Take the 2-minute tour ×
Stack Overflow is a question and answer site for professional and enthusiast programmers. It's 100% free, no registration required.

I am getting the sizeof of object as zero, which is ought not to be. Please explain me the concept as why the compiler is giving this answer?

  using namespace std;

  class xxx{
      public: int a[];  // Why this line is not giving error.

  int main(int argc, char *argv[])
      xxx x1;
      cout<<sizeof(x1); //Q=Why this code is not giving error.
      return 0;
share|improve this question
What compiler are you using? –  In silico Apr 27 '12 at 10:05
int a[] seems like a nonstandard C++ extension to me (C99?). Once such extension is used, it is not unreasonable to expect other parts of the language (sizeof) to behave nonstandard as well. –  Suma Apr 27 '12 at 10:11

4 Answers 4

up vote 4 down vote accepted

As the others have said, an object in C++ can never have size 0.

However, since the code isn’t valid C++ in the first place (arrays cannot be empty) this is inconsequential. The compiler just does what it wants.

GCC with -pedantic rejects this code. MSVC at least warns. My version of clang++ with -pedantic ICEs but does emit a warning before that.

share|improve this answer
So, undefined behavior? –  Klaim Apr 27 '12 at 10:12
@Klaim No, straight up ill-formed, if I read the standard correctly. xxx is an incomplete type according to §8.3.4 and sizeof on an incomplete type shouldn’t be allowed (§5.3.3). I’m uncertain whether it requires a diagnostic though. –  Konrad Rudolph Apr 27 '12 at 10:16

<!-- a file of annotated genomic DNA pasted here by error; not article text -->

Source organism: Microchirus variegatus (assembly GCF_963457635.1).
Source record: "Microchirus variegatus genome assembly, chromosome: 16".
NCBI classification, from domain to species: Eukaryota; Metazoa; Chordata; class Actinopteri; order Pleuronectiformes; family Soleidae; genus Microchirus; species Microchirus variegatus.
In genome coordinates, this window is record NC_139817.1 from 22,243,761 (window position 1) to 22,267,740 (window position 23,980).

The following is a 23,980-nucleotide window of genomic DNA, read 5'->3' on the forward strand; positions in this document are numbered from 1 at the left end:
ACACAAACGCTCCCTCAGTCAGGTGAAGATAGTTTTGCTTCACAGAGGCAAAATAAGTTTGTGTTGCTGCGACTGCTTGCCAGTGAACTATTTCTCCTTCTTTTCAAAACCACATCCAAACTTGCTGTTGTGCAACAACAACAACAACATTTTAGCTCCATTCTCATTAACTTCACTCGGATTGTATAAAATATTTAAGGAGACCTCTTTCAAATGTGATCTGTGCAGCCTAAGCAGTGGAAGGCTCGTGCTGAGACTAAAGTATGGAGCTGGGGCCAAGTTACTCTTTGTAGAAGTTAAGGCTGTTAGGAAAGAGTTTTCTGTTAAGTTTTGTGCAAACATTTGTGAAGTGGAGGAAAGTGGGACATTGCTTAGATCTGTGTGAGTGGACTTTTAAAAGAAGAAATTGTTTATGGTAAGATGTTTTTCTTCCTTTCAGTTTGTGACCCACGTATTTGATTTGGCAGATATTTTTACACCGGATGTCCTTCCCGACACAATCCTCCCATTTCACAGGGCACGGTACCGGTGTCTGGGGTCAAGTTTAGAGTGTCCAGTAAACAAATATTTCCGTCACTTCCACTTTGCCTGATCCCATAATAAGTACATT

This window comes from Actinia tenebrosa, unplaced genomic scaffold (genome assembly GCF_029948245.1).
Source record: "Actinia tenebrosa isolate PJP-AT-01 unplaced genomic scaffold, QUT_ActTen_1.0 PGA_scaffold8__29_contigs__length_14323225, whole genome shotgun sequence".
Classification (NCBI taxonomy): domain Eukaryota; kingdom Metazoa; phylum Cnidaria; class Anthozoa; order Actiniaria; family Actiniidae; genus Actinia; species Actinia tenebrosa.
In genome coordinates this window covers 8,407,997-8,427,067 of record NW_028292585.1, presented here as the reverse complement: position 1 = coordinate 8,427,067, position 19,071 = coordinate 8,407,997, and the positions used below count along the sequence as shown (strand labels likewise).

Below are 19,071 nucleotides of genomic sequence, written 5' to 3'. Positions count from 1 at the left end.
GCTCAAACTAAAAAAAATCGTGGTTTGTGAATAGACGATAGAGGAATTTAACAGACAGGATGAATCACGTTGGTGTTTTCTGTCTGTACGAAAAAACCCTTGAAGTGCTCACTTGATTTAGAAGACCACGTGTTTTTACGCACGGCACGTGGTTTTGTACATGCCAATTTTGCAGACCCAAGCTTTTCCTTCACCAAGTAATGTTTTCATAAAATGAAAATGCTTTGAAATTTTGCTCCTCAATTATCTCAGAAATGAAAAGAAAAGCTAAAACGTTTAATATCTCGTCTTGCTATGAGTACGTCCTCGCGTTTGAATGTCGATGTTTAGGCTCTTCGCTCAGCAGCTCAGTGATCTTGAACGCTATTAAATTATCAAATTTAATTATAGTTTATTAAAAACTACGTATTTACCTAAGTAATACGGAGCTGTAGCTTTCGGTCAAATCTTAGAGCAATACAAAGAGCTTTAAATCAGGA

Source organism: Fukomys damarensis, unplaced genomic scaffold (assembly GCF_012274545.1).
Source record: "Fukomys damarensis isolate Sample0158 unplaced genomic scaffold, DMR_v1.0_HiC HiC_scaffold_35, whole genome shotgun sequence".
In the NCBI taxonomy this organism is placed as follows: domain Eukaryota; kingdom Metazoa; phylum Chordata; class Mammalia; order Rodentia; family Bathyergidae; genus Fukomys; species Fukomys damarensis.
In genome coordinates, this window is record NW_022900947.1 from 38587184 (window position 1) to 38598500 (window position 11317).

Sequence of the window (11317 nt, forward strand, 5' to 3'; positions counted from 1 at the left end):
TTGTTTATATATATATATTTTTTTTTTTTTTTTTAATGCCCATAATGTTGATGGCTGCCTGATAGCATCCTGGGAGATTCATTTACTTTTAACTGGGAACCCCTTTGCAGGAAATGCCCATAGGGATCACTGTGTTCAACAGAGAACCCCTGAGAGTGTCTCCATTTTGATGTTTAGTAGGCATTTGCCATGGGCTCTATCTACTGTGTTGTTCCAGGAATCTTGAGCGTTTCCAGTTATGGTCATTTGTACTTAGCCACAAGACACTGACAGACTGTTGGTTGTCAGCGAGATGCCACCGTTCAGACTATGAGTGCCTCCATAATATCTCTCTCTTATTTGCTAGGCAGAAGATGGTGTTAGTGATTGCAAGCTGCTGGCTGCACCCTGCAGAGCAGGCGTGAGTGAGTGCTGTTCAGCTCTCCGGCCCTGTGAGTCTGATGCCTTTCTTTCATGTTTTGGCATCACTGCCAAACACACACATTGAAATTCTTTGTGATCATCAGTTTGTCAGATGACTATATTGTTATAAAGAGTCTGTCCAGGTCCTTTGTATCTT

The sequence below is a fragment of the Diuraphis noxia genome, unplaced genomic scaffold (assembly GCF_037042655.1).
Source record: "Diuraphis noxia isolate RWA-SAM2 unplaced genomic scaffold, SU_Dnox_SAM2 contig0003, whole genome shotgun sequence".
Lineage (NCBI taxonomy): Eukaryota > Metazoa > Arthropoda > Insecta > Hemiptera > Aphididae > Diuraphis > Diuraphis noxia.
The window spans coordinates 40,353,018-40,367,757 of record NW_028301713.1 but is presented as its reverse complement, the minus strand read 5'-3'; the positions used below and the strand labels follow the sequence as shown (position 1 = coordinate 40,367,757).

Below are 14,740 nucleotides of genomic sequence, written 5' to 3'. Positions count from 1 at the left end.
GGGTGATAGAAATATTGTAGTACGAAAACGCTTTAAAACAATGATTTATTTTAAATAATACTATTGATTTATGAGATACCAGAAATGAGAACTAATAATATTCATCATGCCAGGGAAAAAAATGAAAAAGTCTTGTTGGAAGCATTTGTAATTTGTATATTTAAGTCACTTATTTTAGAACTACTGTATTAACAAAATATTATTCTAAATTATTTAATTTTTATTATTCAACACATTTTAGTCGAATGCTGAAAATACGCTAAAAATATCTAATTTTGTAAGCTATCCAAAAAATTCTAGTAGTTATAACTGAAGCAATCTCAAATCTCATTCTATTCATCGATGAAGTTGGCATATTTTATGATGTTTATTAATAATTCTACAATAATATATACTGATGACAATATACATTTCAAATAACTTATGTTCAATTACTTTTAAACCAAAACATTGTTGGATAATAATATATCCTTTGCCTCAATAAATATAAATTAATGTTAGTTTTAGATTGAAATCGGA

So compilers let it work...for allowing some optimization tricks? –  Klaim Apr 27 '12 at 11:38
@Klaim It’s a GCC extension that is present to create compatibility with C99, which allows “flexible array member” (but only as members in structs). –  Konrad Rudolph Apr 27 '12 at 12:01
I simply used the g++ standard compiler and this was the result. Since I am not an expert in c++ I was unable to explore other options. –  user1360764 May 4 '12 at 5:57

You're not using a standard-compliant compiler. An object size can't be 0, even an empty class or struct has size 1. Moreover, the array dimension has to be specified.

EDIT: It's strange, ideone also prints out 0. In MSVS I get a warning, but at least the size is 1.

5.3.3. Sizeof

  1. [...] When applied to a class, the result is the number of bytes in an object of that class [...] The size of a most derived class shall be greater than zero. [...] The result of applying sizeof to a base class subobject is the size of the base class type. [...]


I tried the following in MSVS:

xxx a[100];

and it fails to compile. Strange how it doesn't pick up the error beforehand.

share|improve this answer

That element a in your class xxx is called a flexible array member.

Flexible array members are not in the C++ standard. They are a part of C99. However, many compiler vendors provide flexible array members as a C++ extension.

Your code as-is is not legal C code. It uses C++ specific constructs. Your code is easy to change to C. Change the class to struct, get rid of the public, and change the use of C++ I/O to C's printf. With those changes, your converted code is still illegal C99 code. Flexible array members are only allowed as the last element of a structure that is otherwise non-empty.

Apparently your vendor took the flexible array member concept over to C++, but not the constraint that the structure be otherwise non-empty.

share|improve this answer

The size of an object can not be zero. even if the class is empty, its size is never zero.

Checkout the link to know more Bjarne Stroustrup's C++ Style and Technique FAQ.

share|improve this answer

Your Answer


By posting your answer, you agree to the privacy policy and terms of service.